Pursuing humility in a ‘this is me’ culture

This post originally appeared as an exclusive article in Kirk Cameron’s new community: The Campfire. To join, sign up here.

I scanned the social media post causally. The writer was a thought leader, a decorator type, discussing the beauty we can bring to a room, no matter how humble.

It was those last words, a qualifier of sorts, that made me pause – no matter how humble.

When exactly did we begin disassociating the two – beauty and humility – as if humility were actually a caveat to loveliness. But we have swallowed that hook a bit, haven’t we?

Moses was a very humble man, more so than anyone on the face of the earth. Num 12:3 

He does not forget the cry of the humble. Psalm 9:12

If a realtor were offering me a run down on a humble home versus a beautiful one, I’m pretty sure I’d be drawn to the beautiful one. If a friend were introducing me to someone I have been dying to meet, I’m fairly certain I’d rather hear her say, “I want you to meet a lovely friend of mine.” Rather than, “This is my friend Katie. She’s very humble.”I can feel the awkward pause just writing that.

It’s fascinating what we have done to that humble word over time.

            I dwell in the high and holy place, with him who has a contrite and humble spirit, to revive the spirit of the humble, and to revive the heart of the contrite ones. Is 57:15

God resists the proud but gives grace to the humble. James 4:6

In modern times the word humble rings of lack. The writer I mentioned above said it was a humble room because it was dismissive, lacking maybe even less than.

Interestingly enough the biblical definition isn’t all that different. It speaks of lowliness, meekness, and weakness – not popular words in our can-do culture.

But what if this lack speaks not only of what is missing but of Whom there is space for instead?

In 2018 the song This Is Me won the Golden Globe for best original song and the catchy tune became a battle cry, the soundtrack for the year. We all have heard it, sang it, felt it. My home was not exempt.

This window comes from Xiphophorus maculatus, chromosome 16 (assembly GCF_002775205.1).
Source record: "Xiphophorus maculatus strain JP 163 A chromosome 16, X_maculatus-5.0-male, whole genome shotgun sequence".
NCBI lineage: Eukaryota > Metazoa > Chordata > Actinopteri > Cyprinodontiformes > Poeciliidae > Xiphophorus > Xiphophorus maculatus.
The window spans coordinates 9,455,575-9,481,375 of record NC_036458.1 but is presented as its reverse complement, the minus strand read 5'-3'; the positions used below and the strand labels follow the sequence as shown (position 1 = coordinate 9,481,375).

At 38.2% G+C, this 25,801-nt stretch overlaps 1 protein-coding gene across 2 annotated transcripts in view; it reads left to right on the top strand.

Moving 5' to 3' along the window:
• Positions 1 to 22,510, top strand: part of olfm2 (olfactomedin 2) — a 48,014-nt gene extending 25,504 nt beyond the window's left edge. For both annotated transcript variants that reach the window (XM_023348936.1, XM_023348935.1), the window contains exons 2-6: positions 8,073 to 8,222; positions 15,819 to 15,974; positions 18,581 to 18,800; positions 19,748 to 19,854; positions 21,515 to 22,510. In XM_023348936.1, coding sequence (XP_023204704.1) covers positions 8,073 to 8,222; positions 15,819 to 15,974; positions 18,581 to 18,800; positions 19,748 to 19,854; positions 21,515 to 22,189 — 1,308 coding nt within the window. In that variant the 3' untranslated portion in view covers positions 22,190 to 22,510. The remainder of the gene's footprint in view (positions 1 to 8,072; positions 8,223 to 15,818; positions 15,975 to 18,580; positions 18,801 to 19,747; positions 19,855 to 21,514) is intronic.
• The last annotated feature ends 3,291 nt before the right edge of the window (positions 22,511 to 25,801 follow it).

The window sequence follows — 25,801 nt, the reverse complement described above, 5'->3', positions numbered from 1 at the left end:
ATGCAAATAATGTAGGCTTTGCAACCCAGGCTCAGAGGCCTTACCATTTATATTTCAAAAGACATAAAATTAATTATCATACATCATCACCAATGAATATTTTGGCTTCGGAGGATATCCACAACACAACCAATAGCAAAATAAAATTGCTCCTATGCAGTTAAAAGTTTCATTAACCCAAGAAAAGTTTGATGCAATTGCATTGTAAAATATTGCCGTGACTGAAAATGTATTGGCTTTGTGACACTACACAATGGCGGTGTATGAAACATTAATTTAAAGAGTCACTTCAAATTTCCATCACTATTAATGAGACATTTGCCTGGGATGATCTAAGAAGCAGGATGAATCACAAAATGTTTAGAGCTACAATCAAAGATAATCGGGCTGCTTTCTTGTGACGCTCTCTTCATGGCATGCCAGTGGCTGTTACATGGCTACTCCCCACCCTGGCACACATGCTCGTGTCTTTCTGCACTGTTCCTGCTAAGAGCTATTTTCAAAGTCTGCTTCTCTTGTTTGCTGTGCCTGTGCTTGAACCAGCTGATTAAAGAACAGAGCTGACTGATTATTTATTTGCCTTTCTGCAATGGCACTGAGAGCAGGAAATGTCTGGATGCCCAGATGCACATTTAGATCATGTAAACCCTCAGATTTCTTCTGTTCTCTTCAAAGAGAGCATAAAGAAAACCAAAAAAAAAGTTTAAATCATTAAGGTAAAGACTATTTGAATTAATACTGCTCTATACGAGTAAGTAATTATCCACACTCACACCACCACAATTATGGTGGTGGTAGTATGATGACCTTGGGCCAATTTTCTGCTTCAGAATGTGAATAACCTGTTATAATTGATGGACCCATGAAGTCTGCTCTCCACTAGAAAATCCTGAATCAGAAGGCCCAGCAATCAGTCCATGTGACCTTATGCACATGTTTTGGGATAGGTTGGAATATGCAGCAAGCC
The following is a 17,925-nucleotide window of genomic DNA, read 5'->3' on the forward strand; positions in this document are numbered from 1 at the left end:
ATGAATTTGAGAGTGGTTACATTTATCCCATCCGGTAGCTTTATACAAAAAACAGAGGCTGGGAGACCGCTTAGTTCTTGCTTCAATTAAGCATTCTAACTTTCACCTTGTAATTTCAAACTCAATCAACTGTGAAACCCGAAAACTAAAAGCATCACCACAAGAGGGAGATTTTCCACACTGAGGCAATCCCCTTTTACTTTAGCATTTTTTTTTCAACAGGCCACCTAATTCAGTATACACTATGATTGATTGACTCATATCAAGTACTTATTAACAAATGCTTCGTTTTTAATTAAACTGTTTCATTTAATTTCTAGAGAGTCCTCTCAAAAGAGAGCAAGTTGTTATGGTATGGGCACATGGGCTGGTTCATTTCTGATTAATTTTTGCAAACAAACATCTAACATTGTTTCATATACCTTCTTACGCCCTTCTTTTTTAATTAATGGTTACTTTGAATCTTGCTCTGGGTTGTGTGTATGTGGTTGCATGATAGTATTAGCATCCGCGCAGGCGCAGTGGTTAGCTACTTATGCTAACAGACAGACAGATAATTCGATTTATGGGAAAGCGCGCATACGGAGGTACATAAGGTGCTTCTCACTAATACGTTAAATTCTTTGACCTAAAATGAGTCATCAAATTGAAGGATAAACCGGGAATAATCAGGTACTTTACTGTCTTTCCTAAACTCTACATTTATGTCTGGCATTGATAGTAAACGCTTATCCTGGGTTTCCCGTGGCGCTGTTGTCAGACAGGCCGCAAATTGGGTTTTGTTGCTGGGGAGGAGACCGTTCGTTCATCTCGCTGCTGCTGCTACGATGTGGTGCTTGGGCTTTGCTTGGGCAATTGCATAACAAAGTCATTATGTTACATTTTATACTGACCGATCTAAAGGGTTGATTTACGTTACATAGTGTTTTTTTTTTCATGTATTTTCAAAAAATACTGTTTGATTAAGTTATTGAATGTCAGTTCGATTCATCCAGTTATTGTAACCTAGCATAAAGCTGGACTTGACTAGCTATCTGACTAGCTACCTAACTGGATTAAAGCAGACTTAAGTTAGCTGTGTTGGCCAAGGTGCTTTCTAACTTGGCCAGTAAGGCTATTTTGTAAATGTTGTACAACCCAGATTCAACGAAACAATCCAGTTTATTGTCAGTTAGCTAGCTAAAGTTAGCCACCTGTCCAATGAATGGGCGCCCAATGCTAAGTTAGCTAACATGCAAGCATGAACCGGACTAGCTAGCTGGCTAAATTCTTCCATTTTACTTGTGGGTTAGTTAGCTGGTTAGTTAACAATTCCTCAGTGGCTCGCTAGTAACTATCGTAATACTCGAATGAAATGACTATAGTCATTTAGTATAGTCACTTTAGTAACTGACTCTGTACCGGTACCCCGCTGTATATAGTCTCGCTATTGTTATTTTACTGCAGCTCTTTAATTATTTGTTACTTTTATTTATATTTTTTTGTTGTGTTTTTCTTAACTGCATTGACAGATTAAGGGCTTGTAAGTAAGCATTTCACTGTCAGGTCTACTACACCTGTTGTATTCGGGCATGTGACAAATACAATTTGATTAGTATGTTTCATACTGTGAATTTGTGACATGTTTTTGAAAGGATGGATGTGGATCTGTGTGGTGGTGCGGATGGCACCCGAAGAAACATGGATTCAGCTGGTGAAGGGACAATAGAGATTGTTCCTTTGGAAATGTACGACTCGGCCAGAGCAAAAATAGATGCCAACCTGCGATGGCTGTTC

But when I let the words slide over my lips at a slower pace when I hear the words come from my own children’s mouths, there is a different ring to them:

I know that I deserve your love

‘cause there is nothing I’m not worthy of…

For we are glorious…

I make no apologies,

This is me.

I know I’m treading on shaky ground calling out one of the most popular songs of the past year, but stay with me here.

The line between confidence and pride is thin at times and often grayed in our culture.

This world demands our confidence and our courage, but it is essential as believers that both of those attributes be under-girded by the truth of who He is, rather than who we are or they become pride. They become us reaching for forbidden fruit. Do you see it?

As believers our battle cry must not be this is me, but rather this is Him.

This is what humility does. It carves out space and flees from fake fillers – the false identities we can slip into so easily – and opts instead for more of Him. Yes, it comes with courage, but it is courage based on who He is, what He did at the cross. This courage is His grace extended to our humility, our lowliness, and meekness, here, now, today.

Let’s stand in awe of that. Let’s sing and shout and dance in honor of that.

Define humility as lack if you want, but that lack looks like less of me and more of Him. May our lives sing that song boldly. This is Him.

Humility is proper alignment. It is the ability to view ourselves in light of our Creator.

We live in a “this is me” culture, and while confidence in who we are is important it is only righteous in light of whose we are. We can divorce the two. Do you see it?

Prayer is humility.

Worship is humility.

Reading our Bible.




This post originally appeared as an exclusive article in Kirk Cameron’s new community: The Campfire. To join, sign up here.

Katie Westenberg is a wife and mother to four, who is passionate about fighting fear and living brave. Married for 15 years, she lives in Washington state, enjoying life outside the city limits and any adventures that involve friends and family. She writes at IChooseBrave.comencouraging women to fear God and live brave.


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